I started photographing trees in about 2011, while completing the Old New World series. Being a person who walks down the road and sees plants (others see houses or cars or people) it seemed a thrilling idea to photograph trees – could I make images where trees were the subject of the photograph? What lay beneath the surface of the idea?
As I worked I became aware of how much we use wood. It seemed that one day a tree could be growing and the next – poof – split into lumber for a house or fence palings. Working with botanical ecologist Jonathan Kennett I realised how much our cultural choices have determined what the tree landscape contains, and how much of a commodity trees are. Our cities often contain beautiful tree settings, yet, if you look a little deeper, what grows in a city or the country may be a choice of inhabitants or councils acting on the values of the time.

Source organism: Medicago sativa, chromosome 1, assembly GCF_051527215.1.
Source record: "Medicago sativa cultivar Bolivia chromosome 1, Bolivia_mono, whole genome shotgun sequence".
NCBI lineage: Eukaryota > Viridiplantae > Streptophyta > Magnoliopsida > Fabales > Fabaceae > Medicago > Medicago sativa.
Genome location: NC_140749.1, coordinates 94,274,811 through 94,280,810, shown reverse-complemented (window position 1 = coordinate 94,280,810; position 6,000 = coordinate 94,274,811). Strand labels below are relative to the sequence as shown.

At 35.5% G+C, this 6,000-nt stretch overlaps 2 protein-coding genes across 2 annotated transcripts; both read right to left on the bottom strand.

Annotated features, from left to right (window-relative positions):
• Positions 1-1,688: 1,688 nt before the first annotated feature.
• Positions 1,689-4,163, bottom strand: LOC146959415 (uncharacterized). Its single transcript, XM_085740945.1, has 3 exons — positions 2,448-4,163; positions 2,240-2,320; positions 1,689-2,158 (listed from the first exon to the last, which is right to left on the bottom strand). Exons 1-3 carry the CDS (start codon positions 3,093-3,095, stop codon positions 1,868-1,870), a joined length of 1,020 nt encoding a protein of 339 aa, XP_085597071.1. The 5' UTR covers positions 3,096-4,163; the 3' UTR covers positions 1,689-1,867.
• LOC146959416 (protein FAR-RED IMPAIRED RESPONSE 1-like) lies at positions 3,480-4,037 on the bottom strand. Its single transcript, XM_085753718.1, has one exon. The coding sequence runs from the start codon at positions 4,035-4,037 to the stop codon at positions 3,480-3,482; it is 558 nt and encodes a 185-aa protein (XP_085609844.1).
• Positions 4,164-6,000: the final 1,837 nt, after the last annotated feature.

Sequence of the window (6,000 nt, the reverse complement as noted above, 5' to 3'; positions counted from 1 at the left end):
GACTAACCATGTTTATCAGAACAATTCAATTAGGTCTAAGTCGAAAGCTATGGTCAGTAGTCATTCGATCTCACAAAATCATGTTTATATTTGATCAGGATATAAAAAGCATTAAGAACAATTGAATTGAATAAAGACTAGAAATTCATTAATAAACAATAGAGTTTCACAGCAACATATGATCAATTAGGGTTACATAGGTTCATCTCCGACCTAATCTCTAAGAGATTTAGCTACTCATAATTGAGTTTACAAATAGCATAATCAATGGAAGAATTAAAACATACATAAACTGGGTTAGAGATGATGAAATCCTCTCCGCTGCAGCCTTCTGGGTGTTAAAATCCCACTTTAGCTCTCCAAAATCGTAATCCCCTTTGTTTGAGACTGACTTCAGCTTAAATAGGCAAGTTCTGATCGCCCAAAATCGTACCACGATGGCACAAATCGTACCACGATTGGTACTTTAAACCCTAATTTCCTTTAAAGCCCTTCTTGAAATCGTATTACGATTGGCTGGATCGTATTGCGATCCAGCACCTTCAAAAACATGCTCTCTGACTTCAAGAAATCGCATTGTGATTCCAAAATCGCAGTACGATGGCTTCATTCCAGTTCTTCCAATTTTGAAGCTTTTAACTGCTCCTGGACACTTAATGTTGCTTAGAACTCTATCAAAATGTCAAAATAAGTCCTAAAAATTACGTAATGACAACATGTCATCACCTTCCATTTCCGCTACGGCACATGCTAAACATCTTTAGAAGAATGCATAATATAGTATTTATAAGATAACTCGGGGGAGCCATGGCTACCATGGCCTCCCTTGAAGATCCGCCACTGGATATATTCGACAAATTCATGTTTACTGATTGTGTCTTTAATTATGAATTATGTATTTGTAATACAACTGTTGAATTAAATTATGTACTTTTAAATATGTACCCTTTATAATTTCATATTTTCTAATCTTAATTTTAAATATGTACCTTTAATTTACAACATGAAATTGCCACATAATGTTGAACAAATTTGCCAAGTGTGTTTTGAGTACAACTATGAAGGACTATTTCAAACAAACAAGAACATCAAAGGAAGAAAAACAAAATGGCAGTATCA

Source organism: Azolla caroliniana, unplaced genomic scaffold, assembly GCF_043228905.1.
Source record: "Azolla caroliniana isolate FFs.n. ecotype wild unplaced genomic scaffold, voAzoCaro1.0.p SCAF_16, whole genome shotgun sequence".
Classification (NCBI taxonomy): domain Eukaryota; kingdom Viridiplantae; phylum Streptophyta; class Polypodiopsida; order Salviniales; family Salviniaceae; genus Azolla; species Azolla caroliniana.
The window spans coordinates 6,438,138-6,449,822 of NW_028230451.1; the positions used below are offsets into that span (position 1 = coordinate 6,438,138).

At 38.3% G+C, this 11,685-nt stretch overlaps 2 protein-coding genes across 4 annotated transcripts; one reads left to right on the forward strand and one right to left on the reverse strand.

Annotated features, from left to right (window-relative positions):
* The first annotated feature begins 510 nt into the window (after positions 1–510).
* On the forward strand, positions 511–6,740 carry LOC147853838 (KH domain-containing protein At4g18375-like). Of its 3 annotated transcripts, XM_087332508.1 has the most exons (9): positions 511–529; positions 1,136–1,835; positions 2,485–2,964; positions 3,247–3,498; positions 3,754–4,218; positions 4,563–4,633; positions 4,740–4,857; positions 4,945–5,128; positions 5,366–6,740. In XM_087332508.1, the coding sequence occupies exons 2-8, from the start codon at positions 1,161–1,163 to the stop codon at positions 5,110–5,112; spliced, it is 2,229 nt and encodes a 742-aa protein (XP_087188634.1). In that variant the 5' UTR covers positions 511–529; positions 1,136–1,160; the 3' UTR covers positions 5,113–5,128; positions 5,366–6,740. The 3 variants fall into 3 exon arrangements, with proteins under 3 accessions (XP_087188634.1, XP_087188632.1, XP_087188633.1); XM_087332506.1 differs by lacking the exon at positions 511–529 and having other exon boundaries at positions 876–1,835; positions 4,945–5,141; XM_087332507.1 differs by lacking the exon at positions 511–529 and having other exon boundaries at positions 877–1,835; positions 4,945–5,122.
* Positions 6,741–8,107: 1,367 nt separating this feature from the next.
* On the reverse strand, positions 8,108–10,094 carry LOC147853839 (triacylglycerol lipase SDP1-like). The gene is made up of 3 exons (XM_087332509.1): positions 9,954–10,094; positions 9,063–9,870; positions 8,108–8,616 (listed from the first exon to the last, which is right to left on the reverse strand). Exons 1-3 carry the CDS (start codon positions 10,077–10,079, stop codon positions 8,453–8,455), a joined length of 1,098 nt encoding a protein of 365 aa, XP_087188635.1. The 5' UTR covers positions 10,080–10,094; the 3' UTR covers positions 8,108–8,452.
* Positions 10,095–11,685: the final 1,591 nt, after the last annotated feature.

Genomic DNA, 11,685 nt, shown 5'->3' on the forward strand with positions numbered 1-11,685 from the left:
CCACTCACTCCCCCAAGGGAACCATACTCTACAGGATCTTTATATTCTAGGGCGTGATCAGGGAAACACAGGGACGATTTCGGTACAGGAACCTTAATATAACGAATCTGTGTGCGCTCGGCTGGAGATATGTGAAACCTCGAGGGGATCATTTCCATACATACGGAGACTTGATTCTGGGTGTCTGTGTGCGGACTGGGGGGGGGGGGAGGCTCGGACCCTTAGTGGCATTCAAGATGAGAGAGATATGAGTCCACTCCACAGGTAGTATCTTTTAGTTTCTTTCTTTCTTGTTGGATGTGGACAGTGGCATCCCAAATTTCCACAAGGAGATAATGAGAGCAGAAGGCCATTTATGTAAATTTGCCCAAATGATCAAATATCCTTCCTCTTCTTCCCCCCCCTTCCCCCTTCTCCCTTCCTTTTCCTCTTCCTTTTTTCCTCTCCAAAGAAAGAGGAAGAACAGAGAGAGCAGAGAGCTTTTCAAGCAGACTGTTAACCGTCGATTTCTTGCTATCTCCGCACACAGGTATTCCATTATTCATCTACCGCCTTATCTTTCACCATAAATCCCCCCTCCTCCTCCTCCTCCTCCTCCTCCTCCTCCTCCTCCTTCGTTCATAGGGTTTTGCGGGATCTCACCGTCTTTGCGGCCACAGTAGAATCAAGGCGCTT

Jonathan has researched how critical trees are to human and planetary survival, and how the New Zealand’s tree landscape has often been shaped by the need to clear land for agriculture, use species for building and commerce, or plant trees that reminded northern hemisphere settlers of home.
Photographs contain their own mystery and associations. The work aims, as much as anything, to show us the trees we live with and to perhaps think about the choices that led to them being there.
Bent is showing at Photospace Gallery from 22 February to 15 March 2014 during the International Festival of the Arts. The Photospace show is an extract of the 68 colour photograph series of Bent. A limited edition book and catalogue will be available.
The work was made between 2011 and 2013 in locations around New Zealand.
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